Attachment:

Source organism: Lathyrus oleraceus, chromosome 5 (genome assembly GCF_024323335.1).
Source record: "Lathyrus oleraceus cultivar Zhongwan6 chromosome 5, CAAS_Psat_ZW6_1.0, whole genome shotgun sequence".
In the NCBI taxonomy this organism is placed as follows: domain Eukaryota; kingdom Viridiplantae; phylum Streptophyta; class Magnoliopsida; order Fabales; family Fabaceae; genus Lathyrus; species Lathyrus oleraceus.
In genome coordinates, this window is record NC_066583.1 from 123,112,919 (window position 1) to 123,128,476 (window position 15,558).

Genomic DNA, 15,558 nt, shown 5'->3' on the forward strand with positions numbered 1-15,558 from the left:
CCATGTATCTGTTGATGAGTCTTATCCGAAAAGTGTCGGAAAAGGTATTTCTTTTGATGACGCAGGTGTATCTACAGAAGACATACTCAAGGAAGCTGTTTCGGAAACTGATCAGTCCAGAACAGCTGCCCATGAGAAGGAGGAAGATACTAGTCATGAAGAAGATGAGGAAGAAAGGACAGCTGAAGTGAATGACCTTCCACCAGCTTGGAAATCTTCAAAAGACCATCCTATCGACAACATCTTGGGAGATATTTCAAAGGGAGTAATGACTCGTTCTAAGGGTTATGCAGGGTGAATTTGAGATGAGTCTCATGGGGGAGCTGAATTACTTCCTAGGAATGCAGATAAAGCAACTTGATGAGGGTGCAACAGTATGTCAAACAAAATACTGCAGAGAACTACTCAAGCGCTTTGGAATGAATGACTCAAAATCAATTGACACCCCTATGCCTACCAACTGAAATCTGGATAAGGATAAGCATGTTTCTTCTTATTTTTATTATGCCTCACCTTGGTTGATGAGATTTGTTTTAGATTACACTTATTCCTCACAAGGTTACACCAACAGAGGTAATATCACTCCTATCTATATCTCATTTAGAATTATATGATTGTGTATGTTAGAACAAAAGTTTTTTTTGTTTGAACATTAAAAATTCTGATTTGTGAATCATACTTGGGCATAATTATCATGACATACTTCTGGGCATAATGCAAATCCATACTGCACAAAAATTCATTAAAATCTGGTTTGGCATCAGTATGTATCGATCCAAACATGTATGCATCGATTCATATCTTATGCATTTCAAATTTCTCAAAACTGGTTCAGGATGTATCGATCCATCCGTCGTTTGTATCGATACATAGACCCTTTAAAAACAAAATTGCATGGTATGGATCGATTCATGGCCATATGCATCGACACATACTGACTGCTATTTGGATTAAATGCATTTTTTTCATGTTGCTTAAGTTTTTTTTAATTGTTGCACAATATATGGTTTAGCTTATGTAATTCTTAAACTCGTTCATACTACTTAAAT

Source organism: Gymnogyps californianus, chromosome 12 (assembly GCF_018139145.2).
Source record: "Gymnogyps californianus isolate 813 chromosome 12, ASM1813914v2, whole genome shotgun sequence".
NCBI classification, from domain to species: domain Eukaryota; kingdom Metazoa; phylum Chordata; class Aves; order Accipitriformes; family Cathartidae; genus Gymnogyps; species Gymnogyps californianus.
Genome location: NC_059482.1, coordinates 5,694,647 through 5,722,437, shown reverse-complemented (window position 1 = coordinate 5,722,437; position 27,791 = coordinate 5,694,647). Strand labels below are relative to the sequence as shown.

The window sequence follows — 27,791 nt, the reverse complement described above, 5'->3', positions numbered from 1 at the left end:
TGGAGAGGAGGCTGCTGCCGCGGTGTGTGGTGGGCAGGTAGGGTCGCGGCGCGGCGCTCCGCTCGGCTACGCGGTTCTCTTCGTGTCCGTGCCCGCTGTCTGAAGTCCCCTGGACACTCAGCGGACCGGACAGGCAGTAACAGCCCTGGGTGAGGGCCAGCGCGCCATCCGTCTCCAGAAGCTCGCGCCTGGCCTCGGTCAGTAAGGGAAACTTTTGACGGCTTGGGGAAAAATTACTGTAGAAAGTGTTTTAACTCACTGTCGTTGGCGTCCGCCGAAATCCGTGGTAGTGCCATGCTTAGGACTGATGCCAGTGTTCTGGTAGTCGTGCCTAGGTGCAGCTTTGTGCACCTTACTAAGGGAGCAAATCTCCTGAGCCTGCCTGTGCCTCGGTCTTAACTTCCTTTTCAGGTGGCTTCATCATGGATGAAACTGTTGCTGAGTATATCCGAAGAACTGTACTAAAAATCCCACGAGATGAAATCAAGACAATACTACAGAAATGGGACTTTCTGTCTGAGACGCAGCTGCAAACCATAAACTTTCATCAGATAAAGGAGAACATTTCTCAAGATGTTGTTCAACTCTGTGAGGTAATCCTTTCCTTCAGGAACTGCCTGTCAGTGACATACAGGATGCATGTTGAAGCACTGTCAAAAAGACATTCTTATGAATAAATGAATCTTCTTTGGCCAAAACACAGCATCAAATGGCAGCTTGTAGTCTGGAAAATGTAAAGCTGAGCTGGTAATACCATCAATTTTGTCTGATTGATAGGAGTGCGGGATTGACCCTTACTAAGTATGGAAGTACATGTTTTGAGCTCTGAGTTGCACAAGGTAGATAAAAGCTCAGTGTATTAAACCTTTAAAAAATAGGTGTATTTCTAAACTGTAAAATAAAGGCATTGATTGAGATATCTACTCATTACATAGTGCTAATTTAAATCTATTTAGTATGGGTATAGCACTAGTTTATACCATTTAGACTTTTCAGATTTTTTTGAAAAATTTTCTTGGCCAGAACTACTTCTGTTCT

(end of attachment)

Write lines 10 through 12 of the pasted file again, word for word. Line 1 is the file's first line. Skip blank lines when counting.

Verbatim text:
Genome location: NC_059482.1, coordinates 5,694,647 through 5,722,437, shown reverse-complemented (window position 1 = coordinate 5,722,437; position 27,791 = coordinate 5,694,647). Strand labels below are relative to the sequence as shown.

The window sequence follows — 27,791 nt, the reverse complement described above, 5'->3', positions numbered from 1 at the left end:
TGGAGAGGAGGCTGCTGCCGCGGTGTGTGGTGGGCAGGTAGGGTCGCGGCGCGGCGCTCCGCTCGGCTACGCGGTTCTCTTCGTGTCCGTGCCCGCTGTCTGAAGTCCCCTGGACACTCAGCGGACCGGACAGGCAGTAACAGCCCTGGGTGAGGGCCAGCGCGCCATCCGTCTCCAGAAGCTCGCGCCTGGCCTCGGTCAGTAAGGGAAACTTTTGACGGCTTGGGGAAAAATTACTGTAGAAAGTGTTTTAACTCACTGTCGTTGGCGTCCGCCGAAATCCGTGGTAGTGCCATGCTTAGGACTGATGCCAGTGTTCTGGTAGTCGTGCCTAGGTGCAGCTTTGTGCACCTTACTAAGGGAGCAAATCTCCTGAGCCTGCCTGTGCCTCGGTCTTAACTTCCTTTTCAGGTGGCTTCATCATGGATGAAACTGTTGCTGAGTATATCCGAAGAACTGTACTAAAAATCCCACGAGATGAAATCAAGACAATACTACAGAAATGGGACTTTCTGTCTGAGACGCAGCTGCAAACCATAAACTTTCATCAGATAAAGGAGAACATTTCTCAAGATGTTGTTCAACTCTGTGAGGTAATCCTTTCCTTCAGGAACTGCCTGTCAGTGACATACAGGATGCATGTTGAAGCACTGTCAAAAAGACATTCTTATGAATAAATGAATCTTCTTTGGCCAAAACACAGCATCAAATGGCAGCTTGTAGTCTGGAAAATGTAAAGCTGAGCTGGTAATACCATCAATTTTGTCTGATTGATAGGAGTGCGGGATTGACCCTTACTAAGTATGGAAGTACATGTTTTGAGCTCTGAGTTGCACAAGGTAGATAAAAGCTCAGTGTATTAAACCTTTAAAAAATAGGTGTATTTCTAAACTGTAAAATAAAGGCATTGATTGAGATATCTACTCATTACATAGTGCTAATTTAAATCTATTTAGTATGGGTATAGCACTAGTTTATACCATTTAGACTTTTCAGATTTTTTTGAAAAATTTTCTTGGCCAGAACTACTTCTGTTCT